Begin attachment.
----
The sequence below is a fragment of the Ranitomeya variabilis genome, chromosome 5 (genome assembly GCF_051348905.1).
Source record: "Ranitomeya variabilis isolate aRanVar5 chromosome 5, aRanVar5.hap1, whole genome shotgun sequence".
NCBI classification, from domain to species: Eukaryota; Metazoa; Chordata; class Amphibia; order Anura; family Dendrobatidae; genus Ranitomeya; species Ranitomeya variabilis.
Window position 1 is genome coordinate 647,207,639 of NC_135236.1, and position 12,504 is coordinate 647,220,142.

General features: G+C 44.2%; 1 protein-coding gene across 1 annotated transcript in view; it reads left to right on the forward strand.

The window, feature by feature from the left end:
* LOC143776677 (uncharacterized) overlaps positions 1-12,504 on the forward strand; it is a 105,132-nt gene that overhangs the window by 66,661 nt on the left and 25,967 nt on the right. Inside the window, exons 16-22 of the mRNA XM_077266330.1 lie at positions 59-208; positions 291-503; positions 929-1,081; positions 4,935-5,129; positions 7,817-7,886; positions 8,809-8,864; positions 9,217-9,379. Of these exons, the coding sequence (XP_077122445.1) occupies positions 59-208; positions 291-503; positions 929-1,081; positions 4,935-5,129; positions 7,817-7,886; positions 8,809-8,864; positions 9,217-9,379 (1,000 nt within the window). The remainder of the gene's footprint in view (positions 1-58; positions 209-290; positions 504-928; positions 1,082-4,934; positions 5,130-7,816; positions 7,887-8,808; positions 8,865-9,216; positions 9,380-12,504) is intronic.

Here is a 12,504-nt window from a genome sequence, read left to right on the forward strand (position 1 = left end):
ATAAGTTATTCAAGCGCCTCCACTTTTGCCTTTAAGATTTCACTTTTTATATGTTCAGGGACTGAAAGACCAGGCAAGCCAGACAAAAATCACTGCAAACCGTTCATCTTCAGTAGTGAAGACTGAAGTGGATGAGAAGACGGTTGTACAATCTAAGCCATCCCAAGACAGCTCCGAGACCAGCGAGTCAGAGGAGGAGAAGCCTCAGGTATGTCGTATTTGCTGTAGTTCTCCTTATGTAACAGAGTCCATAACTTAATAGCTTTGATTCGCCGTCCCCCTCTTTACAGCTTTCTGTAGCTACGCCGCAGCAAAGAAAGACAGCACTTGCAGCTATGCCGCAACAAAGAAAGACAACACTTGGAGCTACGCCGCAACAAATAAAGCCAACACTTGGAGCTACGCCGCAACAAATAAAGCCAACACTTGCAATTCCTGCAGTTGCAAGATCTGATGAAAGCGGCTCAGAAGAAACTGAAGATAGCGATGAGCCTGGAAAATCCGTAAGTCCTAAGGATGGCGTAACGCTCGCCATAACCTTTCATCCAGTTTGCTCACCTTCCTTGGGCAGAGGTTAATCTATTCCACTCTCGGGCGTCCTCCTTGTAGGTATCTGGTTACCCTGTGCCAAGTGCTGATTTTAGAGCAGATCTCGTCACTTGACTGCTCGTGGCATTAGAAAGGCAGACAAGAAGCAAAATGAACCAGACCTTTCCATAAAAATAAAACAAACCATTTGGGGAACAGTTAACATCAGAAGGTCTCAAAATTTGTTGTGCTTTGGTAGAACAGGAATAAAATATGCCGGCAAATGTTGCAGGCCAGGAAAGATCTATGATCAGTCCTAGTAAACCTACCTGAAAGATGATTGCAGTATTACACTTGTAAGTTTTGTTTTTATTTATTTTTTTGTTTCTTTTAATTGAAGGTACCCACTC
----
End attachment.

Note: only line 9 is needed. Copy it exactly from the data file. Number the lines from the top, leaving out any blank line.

ATAAGTTATTCAAGCGCCTCCACTTTTGCCTTTAAGATTTCACTTTTTATATGTTCAGGGACTGAAAGACCAGGCAAGCCAGACAAAAATCACTGCAAACCGTTCATCTTCAGTAGTGAAGACTGAAGTGGATGAGAAGACGGTTGTACAATCTAAGCCATCCCAAGACAGCTCCGAGACCAGCGAGTCAGAGGAGGAGAAGCCTCAGGTATGTCGTATTTGCTGTAGTTCTCCTTATGTAACAGAGTCCATAACTTAATAGCTTTGATTCGCCGTCCCCCTCTTTACAGCTTTCTGTAGCTACGCCGCAGCAAAGAAAGACAGCACTTGCAGCTATGCCGCAACAAAGAAAGACAACACTTGGAGCTACGCCGCAACAAATAAAGCCAACACTTGGAGCTACGCCGCAACAAATAAAGCCAACACTTGCAATTCCTGCAGTTGCAAGATCTGATGAAAGCGGCTCAGAAGAAACTGAAGATAGCGATGAGCCTGGAAAATCCGTAAGTCCTAAGGATGGCGTAACGCTCGCCATAACCTTTCATCCAGTTTGCTCACCTTCCTTGGGCAGAGGTTAATCTATTCCACTCTCGGGCGTCCTCCTTGTAGGTATCTGGTTACCCTGTGCCAAGTGCTGATTTTAGAGCAGATCTCGTCACTTGACTGCTCGTGGCATTAGAAAGGCAGACAAGAAGCAAAATGAACCAGACCTTTCCATAAAAATAAAACAAACCATTTGGGGAACAGTTAACATCAGAAGGTCTCAAAATTTGTTGTGCTTTGGTAGAACAGGAATAAAATATGCCGGCAAATGTTGCAGGCCAGGAAAGATCTATGATCAGTCCTAGTAAACCTACCTGAAAGATGATTGCAGTATTACACTTGTAAGTTTTGTTTTTATTTATTTTTTTGTTTCTTTTAATTGAAGGTACCCACTC